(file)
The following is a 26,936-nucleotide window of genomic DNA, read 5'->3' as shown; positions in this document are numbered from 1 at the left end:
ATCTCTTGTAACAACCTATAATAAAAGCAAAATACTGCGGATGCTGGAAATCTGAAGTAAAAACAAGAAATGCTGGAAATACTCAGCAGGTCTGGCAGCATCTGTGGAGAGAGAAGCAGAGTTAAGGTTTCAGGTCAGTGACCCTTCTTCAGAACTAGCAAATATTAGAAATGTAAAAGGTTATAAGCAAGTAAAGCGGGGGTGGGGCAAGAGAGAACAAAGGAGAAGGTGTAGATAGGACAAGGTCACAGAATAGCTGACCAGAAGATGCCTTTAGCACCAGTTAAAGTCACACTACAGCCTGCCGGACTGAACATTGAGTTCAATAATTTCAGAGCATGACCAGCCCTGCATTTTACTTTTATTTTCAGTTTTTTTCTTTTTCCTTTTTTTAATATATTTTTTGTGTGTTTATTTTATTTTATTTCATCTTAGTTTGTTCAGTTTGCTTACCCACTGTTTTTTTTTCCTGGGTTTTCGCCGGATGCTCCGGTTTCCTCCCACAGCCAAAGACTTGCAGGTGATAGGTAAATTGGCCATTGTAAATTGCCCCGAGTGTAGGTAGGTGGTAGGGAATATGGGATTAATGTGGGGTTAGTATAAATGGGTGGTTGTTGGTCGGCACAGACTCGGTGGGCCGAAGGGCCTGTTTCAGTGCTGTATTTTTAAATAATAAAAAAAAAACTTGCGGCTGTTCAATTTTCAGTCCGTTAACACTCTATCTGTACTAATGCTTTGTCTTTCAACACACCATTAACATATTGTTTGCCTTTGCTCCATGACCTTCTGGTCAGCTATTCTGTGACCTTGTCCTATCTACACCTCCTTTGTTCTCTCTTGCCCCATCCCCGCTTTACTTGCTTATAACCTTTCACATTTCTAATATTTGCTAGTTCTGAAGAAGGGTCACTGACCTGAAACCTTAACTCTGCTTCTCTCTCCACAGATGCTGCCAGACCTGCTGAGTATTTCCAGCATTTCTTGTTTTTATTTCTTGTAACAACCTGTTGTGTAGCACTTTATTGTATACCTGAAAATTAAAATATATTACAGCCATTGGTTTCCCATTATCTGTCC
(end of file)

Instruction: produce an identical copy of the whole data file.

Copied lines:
The following is a 26,936-nucleotide window of genomic DNA, read 5'->3' as shown; positions in this document are numbered from 1 at the left end:
ATCTCTTGTAACAACCTATAATAAAAGCAAAATACTGCGGATGCTGGAAATCTGAAGTAAAAACAAGAAATGCTGGAAATACTCAGCAGGTCTGGCAGCATCTGTGGAGAGAGAAGCAGAGTTAAGGTTTCAGGTCAGTGACCCTTCTTCAGAACTAGCAAATATTAGAAATGTAAAAGGTTATAAGCAAGTAAAGCGGGGGTGGGGCAAGAGAGAACAAAGGAGAAGGTGTAGATAGGACAAGGTCACAGAATAGCTGACCAGAAGATGCCTTTAGCACCAGTTAAAGTCACACTACAGCCTGCCGGACTGAACATTGAGTTCAATAATTTCAGAGCATGACCAGCCCTGCATTTTACTTTTATTTTCAGTTTTTTTCTTTTTCCTTTTTTTAATATATTTTTTGTGTGTTTATTTTATTTTATTTCATCTTAGTTTGTTCAGTTTGCTTACCCACTGTTTTTTTTTCCTGGGTTTTCGCCGGATGCTCCGGTTTCCTCCCACAGCCAAAGACTTGCAGGTGATAGGTAAATTGGCCATTGTAAATTGCCCCGAGTGTAGGTAGGTGGTAGGGAATATGGGATTAATGTGGGGTTAGTATAAATGGGTGGTTGTTGGTCGGCACAGACTCGGTGGGCCGAAGGGCCTGTTTCAGTGCTGTATTTTTAAATAATAAAAAAAAAACTTGCGGCTGTTCAATTTTCAGTCCGTTAACACTCTATCTGTACTAATGCTTTGTCTTTCAACACACCATTAACATATTGTTTGCCTTTGCTCCATGACCTTCTGGTCAGCTATTCTGTGACCTTGTCCTATCTACACCTCCTTTGTTCTCTCTTGCCCCATCCCCGCTTTACTTGCTTATAACCTTTCACATTTCTAATATTTGCTAGTTCTGAAGAAGGGTCACTGACCTGAAACCTTAACTCTGCTTCTCTCTCCACAGATGCTGCCAGACCTGCTGAGTATTTCCAGCATTTCTTGTTTTTATTTCTTGTAACAACCTGTTGTGTAGCACTTTATTGTATACCTGAAAATTAAAATATATTACAGCCATTGGTTTCCCATTATCTGTCC